Archive for: August, 2010

Recent Reading: 8/14/10

Aug 14 2010 Published by under Recent Reading

A few interesting bioscience-related posts elsewhere, in no particular order:

Also be sure to check out the Scientopia Cafe Press store for all your T-shirt and coffee mug needs.

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Exploding Peat Moss

Aug 13 2010 Published by under Biology & Environment

This is a cool high speed video from Science Friday of spores exploding from Sphagnum moss. It's based on the research of Williams College biologist Joan Edwards and Pomona College physicist Dwight Whitaker.

The plants generate vortex rings that ensure the spores are dispersed by air currents.

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Backyard Fauna: Western Fence Lizard

Aug 13 2010 Published by under Biology & Environment

Western Fence Lizard

Living in the 'burbs there aren't many native animals that appear in my back yard other than birds and bugs.

The exception is the Western Fence Lizard - Sceloporus occidentalis - which pretty much have the run of the place.

The lizards spend most of their time sunning themselves on walls or fences. However, occasionally they do pushups, which serves as a message to others of their kind, either as territorial challenge or part of a courtship display (I can't tell the difference, but presumably the other lizards can). You can see that behavior in this video:

Western Fence Lizards sunning themselves.

They  reduce the population of unpleasant backyard critters by eating on crickets, spiders, ticks and scorpions. They even reduce the risk of Lyme disease, because the lizards' blood carries a factor that kills the disease-causing bacteria in the gut of ticks that bite them.

I just wish our next door neighbor's cat would stop hunting them, at least on our side of the fence.

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Cooking in a Sauna?

Aug 12 2010 Published by under Food & Cooking

Ribeye steak cooked sous vide for 2 hours at ~127°F

One of the recent culinary discoveries in our household has been cooking meat sous vide.  The process is pretty simple: meat is placed in a plastic bag from which the air is removed, then the bag is sealed and submerged in a temperature-controlled hot water bath1 until the temperature of the meat is the same as the  temperature of the water.

A thick steak takes 2 hours or so to reach 125°F (51°C, rare) or 130°F (54°C, medium rare). The resulting meat is cooked evenly all the way through. Searing it for 30 seconds in a very hot pan to make it nicely brown on the outside is optional.

Salmon doesn't require as much heat as the beef. It's can be cooked nicely after 45 minutes at 120°F (49°C). Some even cook it at 116°F (47°C) or lower temperatures.3 That's not much hotter than the summer temperature in desert towns like Palm Springs, where the average high in July is 108°F (42°C).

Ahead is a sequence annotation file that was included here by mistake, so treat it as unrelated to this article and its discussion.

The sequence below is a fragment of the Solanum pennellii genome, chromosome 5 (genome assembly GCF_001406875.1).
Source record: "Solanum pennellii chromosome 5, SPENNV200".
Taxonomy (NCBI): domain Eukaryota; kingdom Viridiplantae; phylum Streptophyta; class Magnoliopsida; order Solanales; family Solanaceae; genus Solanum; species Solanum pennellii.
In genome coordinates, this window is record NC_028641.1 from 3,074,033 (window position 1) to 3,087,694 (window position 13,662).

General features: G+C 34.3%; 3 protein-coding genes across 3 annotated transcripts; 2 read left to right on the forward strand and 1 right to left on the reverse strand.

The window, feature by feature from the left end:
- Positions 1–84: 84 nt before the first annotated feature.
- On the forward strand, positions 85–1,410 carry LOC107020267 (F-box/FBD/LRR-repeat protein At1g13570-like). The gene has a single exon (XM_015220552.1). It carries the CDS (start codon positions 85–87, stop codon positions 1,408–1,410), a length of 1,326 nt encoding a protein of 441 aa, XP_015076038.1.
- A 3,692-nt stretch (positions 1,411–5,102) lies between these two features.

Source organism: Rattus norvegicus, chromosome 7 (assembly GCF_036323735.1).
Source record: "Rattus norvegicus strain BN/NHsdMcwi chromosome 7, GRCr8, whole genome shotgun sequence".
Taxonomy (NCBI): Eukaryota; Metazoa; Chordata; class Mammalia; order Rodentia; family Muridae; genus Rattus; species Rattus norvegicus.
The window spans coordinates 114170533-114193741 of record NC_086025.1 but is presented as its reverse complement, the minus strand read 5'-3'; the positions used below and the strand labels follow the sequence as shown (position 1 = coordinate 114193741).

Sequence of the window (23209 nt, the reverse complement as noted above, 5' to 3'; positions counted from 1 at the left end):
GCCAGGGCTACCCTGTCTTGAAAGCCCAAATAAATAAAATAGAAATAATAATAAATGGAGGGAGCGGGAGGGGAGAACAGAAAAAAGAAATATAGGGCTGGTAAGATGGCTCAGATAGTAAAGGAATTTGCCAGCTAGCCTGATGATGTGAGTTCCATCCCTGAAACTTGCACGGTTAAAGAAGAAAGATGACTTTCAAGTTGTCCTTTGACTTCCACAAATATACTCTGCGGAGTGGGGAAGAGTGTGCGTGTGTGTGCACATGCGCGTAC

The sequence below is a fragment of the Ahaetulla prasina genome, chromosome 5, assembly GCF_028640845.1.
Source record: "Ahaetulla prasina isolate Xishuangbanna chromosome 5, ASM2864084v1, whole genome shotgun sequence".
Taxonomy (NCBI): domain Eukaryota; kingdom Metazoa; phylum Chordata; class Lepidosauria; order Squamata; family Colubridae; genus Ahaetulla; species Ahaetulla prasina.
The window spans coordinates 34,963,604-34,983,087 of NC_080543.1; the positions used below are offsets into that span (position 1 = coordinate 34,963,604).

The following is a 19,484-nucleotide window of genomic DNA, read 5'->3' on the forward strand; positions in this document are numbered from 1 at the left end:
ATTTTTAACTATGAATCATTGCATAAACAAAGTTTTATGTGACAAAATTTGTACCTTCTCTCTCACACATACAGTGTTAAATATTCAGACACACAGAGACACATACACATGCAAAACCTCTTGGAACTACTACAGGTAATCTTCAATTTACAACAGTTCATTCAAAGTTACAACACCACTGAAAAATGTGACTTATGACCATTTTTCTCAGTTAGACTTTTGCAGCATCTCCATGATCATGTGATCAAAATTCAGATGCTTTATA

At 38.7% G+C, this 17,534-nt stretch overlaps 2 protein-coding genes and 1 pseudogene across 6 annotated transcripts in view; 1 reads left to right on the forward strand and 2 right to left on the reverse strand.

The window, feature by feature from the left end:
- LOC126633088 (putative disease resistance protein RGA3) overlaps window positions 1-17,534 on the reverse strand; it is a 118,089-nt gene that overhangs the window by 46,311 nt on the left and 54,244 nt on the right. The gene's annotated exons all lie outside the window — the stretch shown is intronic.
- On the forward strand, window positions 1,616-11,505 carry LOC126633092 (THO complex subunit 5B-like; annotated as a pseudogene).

Bathing or cooking?

People even voluntarily expose themselves to much higher temperatures (70-80°C) in saunas. Which raises an interesting question: why don't people cook when exposed to the same temperatures so effective for cooking meat and fish?

Charles Blagden - a British physician and scientist - studied that very question in 1775. Using a room that was hot enough to boil water (236°F/113°C), Blagden made observations on the effect of heat on both his own body and a dog.

As he reported to the Royal Society4, the dog panted and held out its tongue, but the symptoms did not show evidence of "ever becoming more violent that they are usually observed in dogs after exercise in hot weather; and the animal was so little affected during the whole time, as to shew signs of pleasure whenever we approached the basket [the dog was resting in]." After an hour in the heat, a thermometer placed between the thigh and flank of the dog read 110°F - higher than a dog's normal body temperature, but significantly cooler than the room. Blagden acknowledged he had a bit of trouble taking the measurement, and he thought that what he recorded was likely higher than the dog's actual temperature.

Blangdon's demonstration that the dog's body temperature could stay cool in a hot environment was an important one. But there was the possibility that the thermometer used to measure the room's temperature was grossly inaccurate, which would invalidate his results. The obvious control experiment was to see what happened to meat placed under the same conditions.

To prove that there was no fallacy in the degree of heat shewn by the thermometer, but that the air which we breathed was capable of producing all the well-known effects of such an heat on inanimate matter, we put some eggs and a beef-steak upon a tin frame, placed near the standard thermometer, and farther distant from the cockle than from the wall of the room. In about twenty minutes the eggs were taken out, roasted quite hard; and in forty-seven minutes the steak was not only dressed, but almost dry. Another beef-steak was rather overdone in thirty-three minutes. In the evening, when the heat was still greater, we laid a third beef-steak in the same place : and as it had now been observed, that the effect of the heated air was much increased by putting it in motion, we blew upon the steak with a pair of bellows, which produced a visible change on its surface, and seemed to hasten the dressing; the greatest part of it was found pretty well done in thirteen minutes.

Thermograph of a "cold blooded" snake wrapped around a human arm.

So under conditions where a steak will quickly become well done, dogs (and humans) are able to maintain close to their normal body temperature.

As Blagdon observed, humans shed excess heat by sweating, which cools the body when it evaporates. We also flush, as blood flow increases to the skin. The fur on dogs would make sweating ineffective, but panting serves the same purpose. That ability to regulate our internal temperature is why humans - and all other mammals - are called endotherms.

Of course shedding excess heat can put an enormous strain on the body. Last fall three people died and 19 were hospitalized after a sweat lodge ceremony lead by a New Age "guru". And just last week there was a death during a sauna competition.